'When an application for a statutory three-judge court is addressed to a district court, the court's inquiry is appropriately limited to determining whether the constitutional question raised is substantial, whether the complaint at least formally alleges a basis for equitable relief, and whether the case presented otherwise comes within the requirements of the three-judge statute.'
We followed and applied such test in Borden Co. v. Liddy, 8 Cir., 309 F.2d 871 (1962). Upon the basis of a determination that the constitutional issue there raised was substantial, we found the court committed error in failing to convene a three-judge court.
The trial court's finding as to substantiality of the constitutional question is reviewable. Idlewild Bon Voyage Liquor Corp. v. Epstein, supra; Bell v. Waterfront Commission, 2 Cir., 279 F.2d 853, 858. In California Water Service Co. v. City of Redding, 304 U.S. 252, 255, 58 S.Ct. 865, 867, 82 L.Ed. 1323, the court states:
'The lack of substantiality in a federal question may appear either because it is obviously without merit or because its unsoundness so clearly results from the previous decisions of this Court as to foreclose the subject.'
We are in full agreement with the trial court's conclusion that the constitutionality of the Agricultural Adjustment Act, including its marketing quota provisions, has been upheld by previous decisions of the Supreme Court and that an attack upon the constitutionality of the Act no longer presents a substantial question. The Act has been held constitutional in Wickard v. Filburn, 317 U.S. 111, 63 S.Ct. 82, 87 L.Ed. 122; Mulford v. Smith, 307 U.S. 38, 59 S.Ct. 648, 83 L.Ed. 1092; United States v. Haley, 358 U.S. 644, 79 S.Ct. 537, 3 L.Ed.2d 567, United States v. Haley, 82 S.Ct. 11.1
Wickard and Haley involve wheat quotas. Mulford relates to a tobacco quota. While no cases have been cited or found treating with rice quotas, appellant points to no rational basis for distinguishing between the wheat, tobacco and rice provisions of the Act. Our examination of the legislation relating to the various crops shows the general statutory pattern of such legislation to be similar.
Appellant's attack upon the constitutionality of the Act is vague and general. Appellant concedes Wickard v. Filburn to be the foundation decision on constitutionality of the Act. His contention that Wickard is contrary to all established principles and that it should be 'stricken from the books' seeks a remedy which it is beyond our power to grant.
The trial court was entirely justified in determining that the appellant had raised no substantial constitutionality issue. Hence, the court committed no error in denying the application for a threejudge court and acted within its jurisdiction in rejecting appellant's contention that the Act is unconstitutional.
Appellant's second contention is that the trial court erred in denying his motion to dismiss the complaint. He argues that the statute imposes no personal liability upon him to pay the penalty and that the penalty against a rice producer is recoverable only by enforcement of a lien upon the rice or by collection from a buyer of the rice.
Appellant cites United States v. Stevenson, 215 U.S. 190, 30 S.Ct. 35, 54 L.Ed. 153, and Globe Newspaper Co. v. Walker, 210 U.S. 356, 28 S.Ct. 726, 52 L.Ed. 1096, in support of his contention that provision for specific remedies for violation of a statute precludes all other remedies. The cases cited are clearly distinguishable and are of no aid to the appellant. In Stevenson the statute made certain immigration offenses a misdemeanor and imposed a $1000 penalty. The court, after considering the statute as a whole, rejected appellant's contention that he could not be indicted for the offense. The court, among other things, states:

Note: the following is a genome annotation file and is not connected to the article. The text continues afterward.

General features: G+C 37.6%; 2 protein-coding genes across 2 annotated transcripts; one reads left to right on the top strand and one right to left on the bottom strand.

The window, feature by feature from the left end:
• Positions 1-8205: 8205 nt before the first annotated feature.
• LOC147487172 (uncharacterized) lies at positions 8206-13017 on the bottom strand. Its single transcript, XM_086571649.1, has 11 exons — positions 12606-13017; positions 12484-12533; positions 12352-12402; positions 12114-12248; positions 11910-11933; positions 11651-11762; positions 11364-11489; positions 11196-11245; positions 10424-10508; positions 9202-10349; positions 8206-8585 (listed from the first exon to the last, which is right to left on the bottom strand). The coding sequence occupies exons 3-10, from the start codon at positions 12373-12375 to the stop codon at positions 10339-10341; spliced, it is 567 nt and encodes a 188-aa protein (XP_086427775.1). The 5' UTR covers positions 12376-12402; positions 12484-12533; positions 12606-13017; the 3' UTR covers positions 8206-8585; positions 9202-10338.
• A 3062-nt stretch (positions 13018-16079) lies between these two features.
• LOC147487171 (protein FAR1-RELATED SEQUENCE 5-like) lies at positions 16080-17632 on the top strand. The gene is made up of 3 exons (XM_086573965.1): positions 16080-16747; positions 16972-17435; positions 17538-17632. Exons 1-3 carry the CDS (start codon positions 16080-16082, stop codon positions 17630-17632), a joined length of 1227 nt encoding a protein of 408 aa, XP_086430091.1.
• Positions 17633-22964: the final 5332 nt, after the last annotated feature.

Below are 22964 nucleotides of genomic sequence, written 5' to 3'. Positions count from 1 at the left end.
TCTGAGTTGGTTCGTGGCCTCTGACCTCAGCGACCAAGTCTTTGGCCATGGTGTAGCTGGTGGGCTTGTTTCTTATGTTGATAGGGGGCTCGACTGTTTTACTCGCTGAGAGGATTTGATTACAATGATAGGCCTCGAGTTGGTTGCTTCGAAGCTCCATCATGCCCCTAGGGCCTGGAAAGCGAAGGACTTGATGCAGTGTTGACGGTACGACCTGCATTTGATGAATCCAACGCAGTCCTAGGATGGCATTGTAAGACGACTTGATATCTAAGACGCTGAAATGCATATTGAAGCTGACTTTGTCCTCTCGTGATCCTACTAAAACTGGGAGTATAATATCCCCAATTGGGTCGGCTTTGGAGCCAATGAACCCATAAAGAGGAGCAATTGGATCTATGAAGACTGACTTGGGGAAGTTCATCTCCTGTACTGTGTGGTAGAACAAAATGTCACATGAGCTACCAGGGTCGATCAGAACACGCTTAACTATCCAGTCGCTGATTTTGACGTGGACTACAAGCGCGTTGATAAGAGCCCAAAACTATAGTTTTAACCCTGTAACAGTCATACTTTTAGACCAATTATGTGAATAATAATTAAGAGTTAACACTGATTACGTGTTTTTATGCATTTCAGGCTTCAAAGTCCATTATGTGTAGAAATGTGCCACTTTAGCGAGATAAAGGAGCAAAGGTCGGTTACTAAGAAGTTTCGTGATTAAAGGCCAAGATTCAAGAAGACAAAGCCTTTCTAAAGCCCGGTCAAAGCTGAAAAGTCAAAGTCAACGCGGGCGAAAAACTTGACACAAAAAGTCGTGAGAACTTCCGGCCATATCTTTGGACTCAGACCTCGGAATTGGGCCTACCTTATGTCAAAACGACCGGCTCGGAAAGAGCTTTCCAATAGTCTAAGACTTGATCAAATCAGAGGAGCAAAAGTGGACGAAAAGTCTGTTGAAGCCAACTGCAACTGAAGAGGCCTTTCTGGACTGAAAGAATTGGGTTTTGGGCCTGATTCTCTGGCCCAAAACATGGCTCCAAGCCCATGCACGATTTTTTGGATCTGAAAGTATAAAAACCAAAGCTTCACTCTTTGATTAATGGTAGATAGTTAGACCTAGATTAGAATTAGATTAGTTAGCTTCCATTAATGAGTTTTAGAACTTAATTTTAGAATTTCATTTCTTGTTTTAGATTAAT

'The rule which excludes other remedies where a statute creates a right and provides a special remedy for its enforcement rests upon the presumed prohibition of all other remedies. If such prohibition is intended to reach the Government in the use of known rights and remedies, the language must be clear and specific to that effect.' 215 U.S. 190, 197, 30 S.Ct. 35, 36.
No cases involving the Agricultural Adjustment Act are cited. In numerous cases the Government has been given a judgment against the producer for the penalty. See United States v. Whittle, 4 Cir., 287 F.2d 638, 640; United States v. Stangland, 7 Cir., 270 F.2d 893, 894; Miller v. United States, 6 Cir., 242 F.2d 392, 394; United States v. Stangland, 7 Cir., 242 F.2d 843, 846. It is quite true that the foregoing cases do not squarely deal with appellant's present contention that the lien provision affords an exclusive remedy.
When the statutes pertaining to the penalty here involved are considered as a whole, we believe that it is entirely clear that Congress intended to impose personal liability for the penalty upon the producer.
Section 1356(a) reads:
'Whenever farm marketing quotas are in effect with respect to any crop of rice, the producer shall be subject to a penalty on the farm marketing excess at a rate (described) * * *.'
Appellant quibbles over the words 'shall be subject to', claiming that they do not show any intent to create affirmative rights to recover directly from the producer. His argument is weak, and other sections of the statute show that it is wholly without merit.
Section 1356(c) provides: